3D Modelling is now an established medical technology
Back in the late 1990’s I was working as an PR consultant for Insight Marketing & Communications Limited, which at the time was one of the UK’s leading technology PR agencies. My favourite client was a company SDRC Inc. This was a high-end computer-aided design (CAD) software vendor, now owned by Siemens.
SDRC was a pioneer of ‘solid modelling’ – a technique that built engineering designs in 3D. Around the same time, the world of medical physics was trying to build 3D models using data from digital x-ray and tomography systems. I was lucky enough to handle one of the first successful case studies. My story told how CAD/CAM would revolutionise surgery, and was carried by The Times.
Spinal Tumours and The Times
SDRC had been working with several hospitals in the USA. The aim was to link images from Computed Tomography (CT or CAT scanning) together to create a 3D model. They succeeded and created realistic images that could be viewed on a workstation. These presented a ‘whole’ image rather than the series of slices that result from CT and Magnetic Resonance Imaging (MRI). The story they published was from a children’s hospital, and the subject was a spinal tumour.
What the new technique enabled was amazing. It allowed the surgery team to plan their work in incredible detail. By allowing them to rotate the model they could better understand the impact it was having on surrounding tissues, and the best way of removing it without causing additional damage. It wasn’t long before surgeons were linking CAD models to Stereo Lithorgraphy (STL) machines, and 3D Printing (a phrase that came to prominence years later) had come to medicine.
And a few years later
As is the way, other CAD companies realised the potential of the technique, creating a market that drove down the price and improved the technology. Cheaper 3D printing devices using less exotic materials emerged, and 3D modelling CAD tools became a lot more widely available. But it also became more sophisticated, both in the uses the technique has been put to and the extent to which it can be exploited.
3D Printing techniques can be adopted for a variety of materials. You can make plastic models very cheaply using coloured plastic filament. These are brilliant for illustrative requirements. However, you can also use other equipment to work with specialist materials such as tungsten alloys. These can be used to create structural components or medical implants and other, more sophisticated devices.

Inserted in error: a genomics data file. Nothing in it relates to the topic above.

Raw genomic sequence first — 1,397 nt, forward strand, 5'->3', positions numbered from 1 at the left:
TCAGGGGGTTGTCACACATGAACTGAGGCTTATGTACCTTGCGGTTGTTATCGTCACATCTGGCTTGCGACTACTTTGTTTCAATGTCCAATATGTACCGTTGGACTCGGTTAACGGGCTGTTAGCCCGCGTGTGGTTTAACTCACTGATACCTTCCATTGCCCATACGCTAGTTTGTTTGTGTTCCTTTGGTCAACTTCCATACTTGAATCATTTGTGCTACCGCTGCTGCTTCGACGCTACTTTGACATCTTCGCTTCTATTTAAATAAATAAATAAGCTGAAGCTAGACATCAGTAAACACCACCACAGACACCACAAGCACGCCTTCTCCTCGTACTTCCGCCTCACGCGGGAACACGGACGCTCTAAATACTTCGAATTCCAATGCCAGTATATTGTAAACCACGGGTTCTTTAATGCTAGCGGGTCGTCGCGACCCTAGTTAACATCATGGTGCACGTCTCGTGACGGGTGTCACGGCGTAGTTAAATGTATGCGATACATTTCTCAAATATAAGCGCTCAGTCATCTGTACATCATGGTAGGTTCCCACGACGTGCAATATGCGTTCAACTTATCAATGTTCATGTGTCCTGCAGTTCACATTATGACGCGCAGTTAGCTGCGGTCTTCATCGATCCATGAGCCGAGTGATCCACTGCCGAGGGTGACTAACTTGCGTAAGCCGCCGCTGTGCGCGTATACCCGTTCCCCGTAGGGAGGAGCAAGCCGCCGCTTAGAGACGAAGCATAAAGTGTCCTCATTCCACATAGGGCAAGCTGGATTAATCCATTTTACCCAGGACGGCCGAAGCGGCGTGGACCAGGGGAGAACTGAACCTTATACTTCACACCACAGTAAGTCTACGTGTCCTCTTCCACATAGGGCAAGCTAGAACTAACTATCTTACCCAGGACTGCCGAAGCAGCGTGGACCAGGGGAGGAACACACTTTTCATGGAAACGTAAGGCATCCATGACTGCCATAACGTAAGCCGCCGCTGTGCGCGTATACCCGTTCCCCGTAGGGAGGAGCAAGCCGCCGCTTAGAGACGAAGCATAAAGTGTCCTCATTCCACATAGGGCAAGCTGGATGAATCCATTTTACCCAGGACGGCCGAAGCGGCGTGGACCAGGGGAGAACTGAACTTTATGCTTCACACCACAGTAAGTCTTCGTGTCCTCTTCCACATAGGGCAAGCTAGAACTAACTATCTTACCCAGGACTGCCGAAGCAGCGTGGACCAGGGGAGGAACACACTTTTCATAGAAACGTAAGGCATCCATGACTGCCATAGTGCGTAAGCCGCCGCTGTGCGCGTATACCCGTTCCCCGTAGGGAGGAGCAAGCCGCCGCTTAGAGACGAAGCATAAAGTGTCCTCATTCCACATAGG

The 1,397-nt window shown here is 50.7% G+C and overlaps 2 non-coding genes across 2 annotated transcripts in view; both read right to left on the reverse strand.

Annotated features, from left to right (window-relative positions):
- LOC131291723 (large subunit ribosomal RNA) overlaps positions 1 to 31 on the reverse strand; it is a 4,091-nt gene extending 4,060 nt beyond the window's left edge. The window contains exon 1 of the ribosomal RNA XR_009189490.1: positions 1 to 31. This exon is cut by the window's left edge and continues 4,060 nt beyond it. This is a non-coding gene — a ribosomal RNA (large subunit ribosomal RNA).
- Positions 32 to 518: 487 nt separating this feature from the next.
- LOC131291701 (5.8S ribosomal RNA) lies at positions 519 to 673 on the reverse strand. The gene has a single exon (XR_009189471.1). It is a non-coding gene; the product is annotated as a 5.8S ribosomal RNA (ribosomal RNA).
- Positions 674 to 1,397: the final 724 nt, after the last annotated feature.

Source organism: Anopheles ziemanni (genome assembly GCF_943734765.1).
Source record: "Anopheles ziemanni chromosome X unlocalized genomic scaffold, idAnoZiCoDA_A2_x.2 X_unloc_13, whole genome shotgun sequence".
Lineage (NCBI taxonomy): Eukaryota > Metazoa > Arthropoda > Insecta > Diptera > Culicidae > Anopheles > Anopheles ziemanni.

The use of 3D modelling to create physical devices is ever expending. Ben Baker, MD of Pearl Dental Software says; “The 3D printing of guides for dental implants and for devices such as orthodontic removable appliances is becoming commonplace in the USA. I’m are sure they will soon be commonplace in the UK”.
Orthopaedic doctors and plastic surgeons are already pressing ahead with 3D printing systems that create structures from living bone and cartilage cells.
Combining the technologies of CAD and 3D printing, together with CERAC milling machines, dentists and surgeons are very soon going to be able to create the most amazing appliances and devices, and to deliver unheard of treatments.
For me, 3D-Printing and 3D-modelling are fascinating subjects. I have been involved with CAD systems since 1984 (obviously 2D at that time). They have been a constant source of astonishment, whether used in medicine or in engineering.
If you have a comment, or if you are interested in 3D printing or solid modelling for dental or medical applications, please get in touch. We always want to learn more about how people use these technologies.
You might also be interested to read; “Using imaging technologies to enhance patient care : Don’t Forget the Patient” by Dr Iulian Popescu.